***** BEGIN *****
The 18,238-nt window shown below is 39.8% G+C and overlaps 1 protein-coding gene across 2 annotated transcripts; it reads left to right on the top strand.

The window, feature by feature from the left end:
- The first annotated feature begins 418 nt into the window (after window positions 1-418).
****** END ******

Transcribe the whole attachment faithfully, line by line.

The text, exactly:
The 18,238-nt window shown below is 39.8% G+C and overlaps 1 protein-coding gene across 2 annotated transcripts; it reads left to right on the top strand.

The window, feature by feature from the left end:
- The first annotated feature begins 418 nt into the window (after window positions 1-418).